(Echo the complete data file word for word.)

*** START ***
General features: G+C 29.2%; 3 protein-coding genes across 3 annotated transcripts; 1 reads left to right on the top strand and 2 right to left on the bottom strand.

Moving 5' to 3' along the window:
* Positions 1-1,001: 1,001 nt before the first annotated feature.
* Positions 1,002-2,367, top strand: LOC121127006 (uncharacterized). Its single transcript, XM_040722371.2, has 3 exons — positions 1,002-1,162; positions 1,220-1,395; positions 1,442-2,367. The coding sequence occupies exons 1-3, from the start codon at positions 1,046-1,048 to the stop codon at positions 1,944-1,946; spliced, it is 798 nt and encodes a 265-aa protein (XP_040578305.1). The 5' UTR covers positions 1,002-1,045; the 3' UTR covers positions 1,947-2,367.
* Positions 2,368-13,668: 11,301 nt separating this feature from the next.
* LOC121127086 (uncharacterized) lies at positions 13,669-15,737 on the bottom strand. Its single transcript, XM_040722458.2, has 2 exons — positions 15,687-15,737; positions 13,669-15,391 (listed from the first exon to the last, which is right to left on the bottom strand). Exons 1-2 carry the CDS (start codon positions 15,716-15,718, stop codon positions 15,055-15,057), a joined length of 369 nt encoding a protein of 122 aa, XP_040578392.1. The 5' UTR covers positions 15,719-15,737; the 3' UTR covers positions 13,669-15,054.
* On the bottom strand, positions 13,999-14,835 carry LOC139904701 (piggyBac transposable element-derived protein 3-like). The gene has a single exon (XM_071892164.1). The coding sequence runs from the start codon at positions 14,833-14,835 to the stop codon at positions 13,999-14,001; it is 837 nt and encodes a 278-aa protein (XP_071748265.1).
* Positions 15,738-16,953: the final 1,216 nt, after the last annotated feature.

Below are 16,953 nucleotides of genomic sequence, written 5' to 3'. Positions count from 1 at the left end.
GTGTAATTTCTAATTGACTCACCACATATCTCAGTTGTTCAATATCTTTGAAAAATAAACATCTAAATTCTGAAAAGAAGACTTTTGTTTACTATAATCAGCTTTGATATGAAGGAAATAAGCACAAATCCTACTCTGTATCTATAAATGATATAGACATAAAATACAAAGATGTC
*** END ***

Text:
General features: G+C 29.2%; 3 protein-coding genes across 3 annotated transcripts; 1 reads left to right on the top strand and 2 right to left on the bottom strand.

Moving 5' to 3' along the window:
* Positions 1-1,001: 1,001 nt before the first annotated feature.
* Positions 1,002-2,367, top strand: LOC121127006 (uncharacterized). Its single transcript, XM_040722371.2, has 3 exons — positions 1,002-1,162; positions 1,220-1,395; positions 1,442-2,367. The coding sequence occupies exons 1-3, from the start codon at positions 1,046-1,048 to the stop codon at positions 1,944-1,946; spliced, it is 798 nt and encodes a 265-aa protein (XP_040578305.1). The 5' UTR covers positions 1,002-1,045; the 3' UTR covers positions 1,947-2,367.
* Positions 2,368-13,668: 11,301 nt separating this feature from the next.
* LOC121127086 (uncharacterized) lies at positions 13,669-15,737 on the bottom strand. Its single transcript, XM_040722458.2, has 2 exons — positions 15,687-15,737; positions 13,669-15,391 (listed from the first exon to the last, which is right to left on the bottom strand). Exons 1-2 carry the CDS (start codon positions 15,716-15,718, stop codon positions 15,055-15,057), a joined length of 369 nt encoding a protein of 122 aa, XP_040578392.1. The 5' UTR covers positions 15,719-15,737; the 3' UTR covers positions 13,669-15,054.
* On the bottom strand, positions 13,999-14,835 carry LOC139904701 (piggyBac transposable element-derived protein 3-like). The gene has a single exon (XM_071892164.1). The coding sequence runs from the start codon at positions 14,833-14,835 to the stop codon at positions 13,999-14,001; it is 837 nt and encodes a 278-aa protein (XP_071748265.1).
* Positions 15,738-16,953: the final 1,216 nt, after the last annotated feature.

Below are 16,953 nucleotides of genomic sequence, written 5' to 3'. Positions count from 1 at the left end.
GTGTAATTTCTAATTGACTCACCACATATCTCAGTTGTTCAATATCTTTGAAAAATAAACATCTAAATTCTGAAAAGAAGACTTTTGTTTACTATAATCAGCTTTGATATGAAGGAAATAAGCACAAATCCTACTCTGTATCTATAAATGATATAGACATAAAATACAAAGATGTC